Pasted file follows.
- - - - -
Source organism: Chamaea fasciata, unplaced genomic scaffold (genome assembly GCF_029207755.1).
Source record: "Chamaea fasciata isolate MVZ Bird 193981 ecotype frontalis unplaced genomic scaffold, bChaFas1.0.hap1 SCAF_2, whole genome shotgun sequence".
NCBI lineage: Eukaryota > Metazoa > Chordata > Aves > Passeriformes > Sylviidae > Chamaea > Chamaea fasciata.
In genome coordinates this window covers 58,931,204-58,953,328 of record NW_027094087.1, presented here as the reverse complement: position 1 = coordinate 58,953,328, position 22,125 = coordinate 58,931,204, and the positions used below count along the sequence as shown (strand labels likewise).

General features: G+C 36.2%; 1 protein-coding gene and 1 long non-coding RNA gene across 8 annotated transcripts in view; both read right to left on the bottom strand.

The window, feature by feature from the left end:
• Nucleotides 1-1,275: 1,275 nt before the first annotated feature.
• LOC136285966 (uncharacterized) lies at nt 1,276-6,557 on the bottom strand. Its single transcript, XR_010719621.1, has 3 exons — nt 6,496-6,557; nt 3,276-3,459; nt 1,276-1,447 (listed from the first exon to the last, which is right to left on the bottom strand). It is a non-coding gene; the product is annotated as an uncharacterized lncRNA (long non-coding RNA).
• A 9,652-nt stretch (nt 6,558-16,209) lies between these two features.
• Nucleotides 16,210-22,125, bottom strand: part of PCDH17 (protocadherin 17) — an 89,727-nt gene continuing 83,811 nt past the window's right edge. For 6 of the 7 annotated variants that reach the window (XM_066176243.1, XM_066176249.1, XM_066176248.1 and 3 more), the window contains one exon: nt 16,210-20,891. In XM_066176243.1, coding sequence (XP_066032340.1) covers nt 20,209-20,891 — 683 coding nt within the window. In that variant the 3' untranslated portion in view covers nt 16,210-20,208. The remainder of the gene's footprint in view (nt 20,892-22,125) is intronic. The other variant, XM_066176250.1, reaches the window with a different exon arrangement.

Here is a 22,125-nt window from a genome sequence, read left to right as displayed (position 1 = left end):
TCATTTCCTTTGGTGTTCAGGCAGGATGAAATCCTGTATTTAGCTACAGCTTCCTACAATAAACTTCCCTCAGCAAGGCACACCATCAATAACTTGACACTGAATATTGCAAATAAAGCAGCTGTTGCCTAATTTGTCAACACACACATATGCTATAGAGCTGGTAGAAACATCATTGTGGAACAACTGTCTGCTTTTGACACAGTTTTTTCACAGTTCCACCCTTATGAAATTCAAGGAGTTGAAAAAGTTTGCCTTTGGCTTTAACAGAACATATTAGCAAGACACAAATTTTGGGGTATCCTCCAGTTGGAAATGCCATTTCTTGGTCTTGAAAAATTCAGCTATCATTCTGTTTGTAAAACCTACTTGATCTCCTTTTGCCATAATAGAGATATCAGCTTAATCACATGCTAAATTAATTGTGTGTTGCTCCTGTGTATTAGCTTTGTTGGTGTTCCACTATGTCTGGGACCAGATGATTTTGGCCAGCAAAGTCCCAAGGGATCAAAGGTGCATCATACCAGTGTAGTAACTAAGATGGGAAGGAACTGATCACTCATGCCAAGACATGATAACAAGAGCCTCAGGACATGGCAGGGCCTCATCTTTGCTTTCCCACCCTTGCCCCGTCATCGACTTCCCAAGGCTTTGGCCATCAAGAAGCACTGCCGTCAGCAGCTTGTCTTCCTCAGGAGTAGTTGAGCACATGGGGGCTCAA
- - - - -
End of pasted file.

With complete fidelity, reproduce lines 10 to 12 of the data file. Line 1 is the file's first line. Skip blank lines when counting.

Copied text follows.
• Nucleotides 16,210-22,125, bottom strand: part of PCDH17 (protocadherin 17) — an 89,727-nt gene continuing 83,811 nt past the window's right edge. For 6 of the 7 annotated variants that reach the window (XM_066176243.1, XM_066176249.1, XM_066176248.1 and 3 more), the window contains one exon: nt 16,210-20,891. In XM_066176243.1, coding sequence (XP_066032340.1) covers nt 20,209-20,891 — 683 coding nt within the window. In that variant the 3' untranslated portion in view covers nt 16,210-20,208. The remainder of the gene's footprint in view (nt 20,892-22,125) is intronic. The other variant, XM_066176250.1, reaches the window with a different exon arrangement.

Here is a 22,125-nt window from a genome sequence, read left to right as displayed (position 1 = left end):
TCATTTCCTTTGGTGTTCAGGCAGGATGAAATCCTGTATTTAGCTACAGCTTCCTACAATAAACTTCCCTCAGCAAGGCACACCATCAATAACTTGACACTGAATATTGCAAATAAAGCAGCTGTTGCCTAATTTGTCAACACACACATATGCTATAGAGCTGGTAGAAACATCATTGTGGAACAACTGTCTGCTTTTGACACAGTTTTTTCACAGTTCCACCCTTATGAAATTCAAGGAGTTGAAAAAGTTTGCCTTTGGCTTTAACAGAACATATTAGCAAGACACAAATTTTGGGGTATCCTCCAGTTGGAAATGCCATTTCTTGGTCTTGAAAAATTCAGCTATCATTCTGTTTGTAAAACCTACTTGATCTCCTTTTGCCATAATAGAGATATCAGCTTAATCACATGCTAAATTAATTGTGTGTTGCTCCTGTGTATTAGCTTTGTTGGTGTTCCACTATGTCTGGGACCAGATGATTTTGGCCAGCAAAGTCCCAAGGGATCAAAGGTGCATCATACCAGTGTAGTAACTAAGATGGGAAGGAACTGATCACTCATGCCAAGACATGATAACAAGAGCCTCAGGACATGGCAGGGCCTCATCTTTGCTTTCCCACCCTTGCCCCGTCATCGACTTCCCAAGGCTTTGGCCATCAAGAAGCACTGCCGTCAGCAGCTTGTCTTCCTCAGGAGTAGTTGAGCACATGGGGGCTCAA